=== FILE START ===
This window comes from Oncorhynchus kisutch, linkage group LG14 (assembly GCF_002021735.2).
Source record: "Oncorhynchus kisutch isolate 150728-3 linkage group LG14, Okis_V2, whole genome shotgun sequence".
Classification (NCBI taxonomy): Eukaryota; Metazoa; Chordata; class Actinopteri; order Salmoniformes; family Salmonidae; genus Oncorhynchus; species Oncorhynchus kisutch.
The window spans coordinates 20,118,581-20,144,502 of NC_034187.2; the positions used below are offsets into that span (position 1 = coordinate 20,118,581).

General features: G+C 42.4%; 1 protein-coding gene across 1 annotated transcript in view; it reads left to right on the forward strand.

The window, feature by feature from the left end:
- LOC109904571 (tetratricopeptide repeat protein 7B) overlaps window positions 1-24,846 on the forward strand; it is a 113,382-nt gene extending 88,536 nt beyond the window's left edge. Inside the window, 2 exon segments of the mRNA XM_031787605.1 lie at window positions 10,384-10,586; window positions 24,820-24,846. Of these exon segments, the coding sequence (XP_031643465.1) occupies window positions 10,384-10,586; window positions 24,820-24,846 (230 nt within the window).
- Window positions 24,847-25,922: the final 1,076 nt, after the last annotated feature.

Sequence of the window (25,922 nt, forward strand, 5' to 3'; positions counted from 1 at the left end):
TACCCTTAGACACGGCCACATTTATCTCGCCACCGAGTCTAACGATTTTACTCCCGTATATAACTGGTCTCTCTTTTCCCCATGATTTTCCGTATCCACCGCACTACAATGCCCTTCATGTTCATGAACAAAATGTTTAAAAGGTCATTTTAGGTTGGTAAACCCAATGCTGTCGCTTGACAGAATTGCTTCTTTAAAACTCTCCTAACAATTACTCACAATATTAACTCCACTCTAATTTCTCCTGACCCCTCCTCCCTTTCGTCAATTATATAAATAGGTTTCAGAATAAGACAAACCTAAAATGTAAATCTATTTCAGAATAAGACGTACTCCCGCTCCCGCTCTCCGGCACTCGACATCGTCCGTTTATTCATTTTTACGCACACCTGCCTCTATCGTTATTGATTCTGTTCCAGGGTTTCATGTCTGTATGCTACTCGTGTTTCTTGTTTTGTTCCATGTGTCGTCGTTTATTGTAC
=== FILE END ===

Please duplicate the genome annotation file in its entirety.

This window comes from Oncorhynchus kisutch, linkage group LG14 (assembly GCF_002021735.2).
Source record: "Oncorhynchus kisutch isolate 150728-3 linkage group LG14, Okis_V2, whole genome shotgun sequence".
Classification (NCBI taxonomy): Eukaryota; Metazoa; Chordata; class Actinopteri; order Salmoniformes; family Salmonidae; genus Oncorhynchus; species Oncorhynchus kisutch.
The window spans coordinates 20,118,581-20,144,502 of NC_034187.2; the positions used below are offsets into that span (position 1 = coordinate 20,118,581).

General features: G+C 42.4%; 1 protein-coding gene across 1 annotated transcript in view; it reads left to right on the forward strand.

The window, feature by feature from the left end:
- LOC109904571 (tetratricopeptide repeat protein 7B) overlaps window positions 1-24,846 on the forward strand; it is a 113,382-nt gene extending 88,536 nt beyond the window's left edge. Inside the window, 2 exon segments of the mRNA XM_031787605.1 lie at window positions 10,384-10,586; window positions 24,820-24,846. Of these exon segments, the coding sequence (XP_031643465.1) occupies window positions 10,384-10,586; window positions 24,820-24,846 (230 nt within the window).
- Window positions 24,847-25,922: the final 1,076 nt, after the last annotated feature.

Sequence of the window (25,922 nt, forward strand, 5' to 3'; positions counted from 1 at the left end):
TACCCTTAGACACGGCCACATTTATCTCGCCACCGAGTCTAACGATTTTACTCCCGTATATAACTGGTCTCTCTTTTCCCCATGATTTTCCGTATCCACCGCACTACAATGCCCTTCATGTTCATGAACAAAATGTTTAAAAGGTCATTTTAGGTTGGTAAACCCAATGCTGTCGCTTGACAGAATTGCTTCTTTAAAACTCTCCTAACAATTACTCACAATATTAACTCCACTCTAATTTCTCCTGACCCCTCCTCCCTTTCGTCAATTATATAAATAGGTTTCAGAATAAGACAAACCTAAAATGTAAATCTATTTCAGAATAAGACGTACTCCCGCTCCCGCTCTCCGGCACTCGACATCGTCCGTTTATTCATTTTTACGCACACCTGCCTCTATCGTTATTGATTCTGTTCCAGGGTTTCATGTCTGTATGCTACTCGTGTTTCTTGTTTTGTTCCATGTGTCGTCGTTTATTGTAC